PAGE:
Do you know how to turn an old coal mine into a GOLD mine?
A very enthusiastic group of local politicians, community leaders and volunteers are doing just that with thousands of acres in Harlan County, Kentucky.
The group of visionaries formed the KY Mountain Trails Development Coalition to develop and manage the trails with thousands of hours of volunteer help from a local ATV club—the Harlan County Ridge Runners -- and the Kentucky Mountain Crawlers, a 4x4 club.
Currently, the coalition has agreements signed to allow riding on 7,000 acres, which currently includes an estimated 150 miles of trails.
Another 30,000 acres is close to being incorporated, with additional acreage under consideration. And this is all in Harlan County.
If this isn't enough to get you excited, there are eight other counties in the region that have talked to the coalition about future expansion possibilities into their areas.
If you still haven't planned your trip here then try this one—the cost to ride is zero, zilch, not one red cent. FREE!
What’s the catch? There is none. The good people of the area know most of you will want to eat (at least we did), buy gas, pop, ice, snacks, and some riders will want to stay in motels or future campgrounds and cabins.
Many of the trails were originally used by the coal mines or timber operations. The trails are wide with an easy grade and are marked with GREEN arrows. These are ideally suited for less experienced riders, families, or riders who just want to take their time and take in all the breath-taking views, stopping frequently to take photographs.
The BLUE trails are for the little-more adventurous rider. These trails can be steep in sections and may contain rocky areas. They're also not as wide as the trails with the green arrows.
RED trails have every challenge you can think of. Most are very steep, have large rocks and roots, and are just wide enough for an ATV to squeeze by. Don’t try something that will get you in trouble. There are always other options.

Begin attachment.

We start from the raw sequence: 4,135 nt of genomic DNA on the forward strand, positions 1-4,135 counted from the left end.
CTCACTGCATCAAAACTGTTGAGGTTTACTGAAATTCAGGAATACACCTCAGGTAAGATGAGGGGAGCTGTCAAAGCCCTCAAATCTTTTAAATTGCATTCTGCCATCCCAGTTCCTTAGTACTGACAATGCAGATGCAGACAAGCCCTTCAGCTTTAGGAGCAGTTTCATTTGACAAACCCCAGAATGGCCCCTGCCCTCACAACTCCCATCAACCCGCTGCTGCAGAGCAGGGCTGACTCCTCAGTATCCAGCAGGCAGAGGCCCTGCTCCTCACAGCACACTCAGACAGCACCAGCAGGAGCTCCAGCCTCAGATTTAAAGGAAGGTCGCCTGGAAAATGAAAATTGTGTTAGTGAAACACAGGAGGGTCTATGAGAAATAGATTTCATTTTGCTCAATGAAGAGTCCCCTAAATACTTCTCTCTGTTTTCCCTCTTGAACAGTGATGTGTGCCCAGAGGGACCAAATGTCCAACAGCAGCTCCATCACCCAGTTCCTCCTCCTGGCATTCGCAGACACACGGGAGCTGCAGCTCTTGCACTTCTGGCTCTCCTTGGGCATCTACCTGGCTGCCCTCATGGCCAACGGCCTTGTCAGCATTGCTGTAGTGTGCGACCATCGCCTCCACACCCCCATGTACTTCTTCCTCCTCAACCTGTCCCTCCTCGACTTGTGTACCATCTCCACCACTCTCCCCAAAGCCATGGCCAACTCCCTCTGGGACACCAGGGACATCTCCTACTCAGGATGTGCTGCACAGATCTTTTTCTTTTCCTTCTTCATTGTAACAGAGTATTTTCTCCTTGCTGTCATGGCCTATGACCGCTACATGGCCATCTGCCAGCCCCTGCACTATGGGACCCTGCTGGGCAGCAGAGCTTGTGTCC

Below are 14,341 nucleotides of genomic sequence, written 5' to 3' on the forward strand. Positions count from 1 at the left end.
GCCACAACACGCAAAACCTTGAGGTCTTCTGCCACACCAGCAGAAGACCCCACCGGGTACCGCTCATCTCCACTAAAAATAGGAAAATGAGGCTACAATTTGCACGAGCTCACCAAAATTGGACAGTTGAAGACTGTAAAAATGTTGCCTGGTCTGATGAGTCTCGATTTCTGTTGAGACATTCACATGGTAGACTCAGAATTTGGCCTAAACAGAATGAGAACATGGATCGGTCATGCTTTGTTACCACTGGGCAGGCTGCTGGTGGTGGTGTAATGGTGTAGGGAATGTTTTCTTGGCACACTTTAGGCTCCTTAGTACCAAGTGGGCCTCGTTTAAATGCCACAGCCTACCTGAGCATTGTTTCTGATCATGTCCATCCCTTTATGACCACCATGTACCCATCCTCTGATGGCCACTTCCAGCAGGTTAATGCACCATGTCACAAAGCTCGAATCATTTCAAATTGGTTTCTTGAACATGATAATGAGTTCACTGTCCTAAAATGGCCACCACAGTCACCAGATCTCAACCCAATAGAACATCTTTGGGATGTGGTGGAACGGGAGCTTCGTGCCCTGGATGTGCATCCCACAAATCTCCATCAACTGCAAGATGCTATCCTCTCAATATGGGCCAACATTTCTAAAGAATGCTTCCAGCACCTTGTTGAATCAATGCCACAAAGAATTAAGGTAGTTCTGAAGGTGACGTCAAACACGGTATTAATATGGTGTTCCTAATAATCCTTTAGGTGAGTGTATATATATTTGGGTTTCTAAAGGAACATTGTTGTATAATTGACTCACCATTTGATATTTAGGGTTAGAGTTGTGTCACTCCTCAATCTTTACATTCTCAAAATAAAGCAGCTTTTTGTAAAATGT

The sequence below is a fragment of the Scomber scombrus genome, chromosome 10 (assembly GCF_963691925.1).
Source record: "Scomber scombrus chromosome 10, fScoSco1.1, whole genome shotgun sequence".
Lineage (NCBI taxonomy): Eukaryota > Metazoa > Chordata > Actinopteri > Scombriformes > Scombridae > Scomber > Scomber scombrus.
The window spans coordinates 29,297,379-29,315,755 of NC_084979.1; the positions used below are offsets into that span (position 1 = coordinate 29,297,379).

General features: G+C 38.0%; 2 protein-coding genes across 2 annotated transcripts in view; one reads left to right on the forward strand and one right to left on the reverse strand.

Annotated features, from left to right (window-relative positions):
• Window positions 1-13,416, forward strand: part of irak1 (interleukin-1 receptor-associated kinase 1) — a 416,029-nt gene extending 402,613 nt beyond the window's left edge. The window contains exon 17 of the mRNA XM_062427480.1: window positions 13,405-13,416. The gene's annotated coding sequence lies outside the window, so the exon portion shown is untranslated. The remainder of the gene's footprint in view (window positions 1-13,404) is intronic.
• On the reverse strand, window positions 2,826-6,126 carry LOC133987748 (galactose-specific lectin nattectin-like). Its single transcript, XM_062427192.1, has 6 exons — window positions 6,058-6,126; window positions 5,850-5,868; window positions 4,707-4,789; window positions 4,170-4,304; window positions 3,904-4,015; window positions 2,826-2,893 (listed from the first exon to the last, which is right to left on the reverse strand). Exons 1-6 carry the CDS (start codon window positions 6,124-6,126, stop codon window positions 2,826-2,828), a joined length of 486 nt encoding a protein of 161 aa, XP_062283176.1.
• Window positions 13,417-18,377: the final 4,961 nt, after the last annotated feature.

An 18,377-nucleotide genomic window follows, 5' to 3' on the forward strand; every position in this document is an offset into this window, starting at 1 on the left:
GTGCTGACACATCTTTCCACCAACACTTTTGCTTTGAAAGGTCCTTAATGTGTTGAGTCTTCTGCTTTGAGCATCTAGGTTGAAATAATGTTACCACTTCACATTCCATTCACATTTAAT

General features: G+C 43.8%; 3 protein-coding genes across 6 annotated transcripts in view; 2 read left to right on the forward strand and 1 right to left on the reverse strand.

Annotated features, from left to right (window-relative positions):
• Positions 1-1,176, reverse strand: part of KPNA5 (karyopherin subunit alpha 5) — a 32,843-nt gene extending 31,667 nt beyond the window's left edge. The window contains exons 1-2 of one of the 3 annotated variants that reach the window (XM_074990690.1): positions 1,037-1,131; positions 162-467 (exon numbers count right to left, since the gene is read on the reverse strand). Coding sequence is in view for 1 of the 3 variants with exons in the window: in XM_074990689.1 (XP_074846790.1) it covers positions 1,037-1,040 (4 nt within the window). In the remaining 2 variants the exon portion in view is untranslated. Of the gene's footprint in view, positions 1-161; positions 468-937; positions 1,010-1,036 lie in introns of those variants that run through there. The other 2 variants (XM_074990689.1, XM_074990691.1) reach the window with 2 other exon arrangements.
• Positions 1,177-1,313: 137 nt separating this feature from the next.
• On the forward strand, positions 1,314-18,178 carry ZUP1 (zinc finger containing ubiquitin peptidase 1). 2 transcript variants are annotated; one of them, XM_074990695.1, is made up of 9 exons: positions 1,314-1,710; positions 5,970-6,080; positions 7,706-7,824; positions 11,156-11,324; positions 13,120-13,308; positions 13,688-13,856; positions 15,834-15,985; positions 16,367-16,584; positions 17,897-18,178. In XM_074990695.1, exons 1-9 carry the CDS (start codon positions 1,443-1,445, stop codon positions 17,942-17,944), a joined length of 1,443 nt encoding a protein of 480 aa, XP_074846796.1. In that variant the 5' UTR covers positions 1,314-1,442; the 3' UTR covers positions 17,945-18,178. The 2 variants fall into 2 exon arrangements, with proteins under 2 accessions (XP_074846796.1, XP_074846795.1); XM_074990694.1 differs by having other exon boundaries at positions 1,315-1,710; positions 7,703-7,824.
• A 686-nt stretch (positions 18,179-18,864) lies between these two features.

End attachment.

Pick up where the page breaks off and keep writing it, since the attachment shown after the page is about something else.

The trails are open to ATVs, motorcycles, dune buggies and 4x4s. An extreme challenge area with very large boulders can take hours to negotiate for the best of rock crawlers.
Currently, there is very limited parking in downtown Evarts, but with easy access to the trails and every business in town.
For most of you who have never experienced the sheer thrill of riding your ATV around town, you just have to try it. Hop on your ATV and drive to get an ice cream cone, then over to the gas station to fill up with gas and pick up a bag of ice. Yes it’s legal to ride your ATV in Evarts!
The city has a very large flat parcel, less than two miles west of town, that is open for primitive camping. You have two options, you can ride the highway into town or there is a back way that we prefer.
If motels work better for you, just trailer your ATVs to Harlan, Kentucky, nine miles west. Here, you will find a good assortment of restaurants and shopping. The closest ATV dealership is located in Middlesboro, Kentucky.
To find Harlan on the map, look in extreme southeast corner where Kentucky, Virginia and Tennessee all come together. Evart is a small town east of Harlan off the beaten path, and we think that is good thing. It makes for friendly people and great riding.
Current Kentucky laws are simple when it comes to ATVs: riders are required to wear helmets and riders are to follow the manufacturers' and federal Consumer Product Safety Commission's guidelines for age and engine size.
For more information, log on to www.kyoutdoors.org and click on the link to Harlan County Ridge Runners.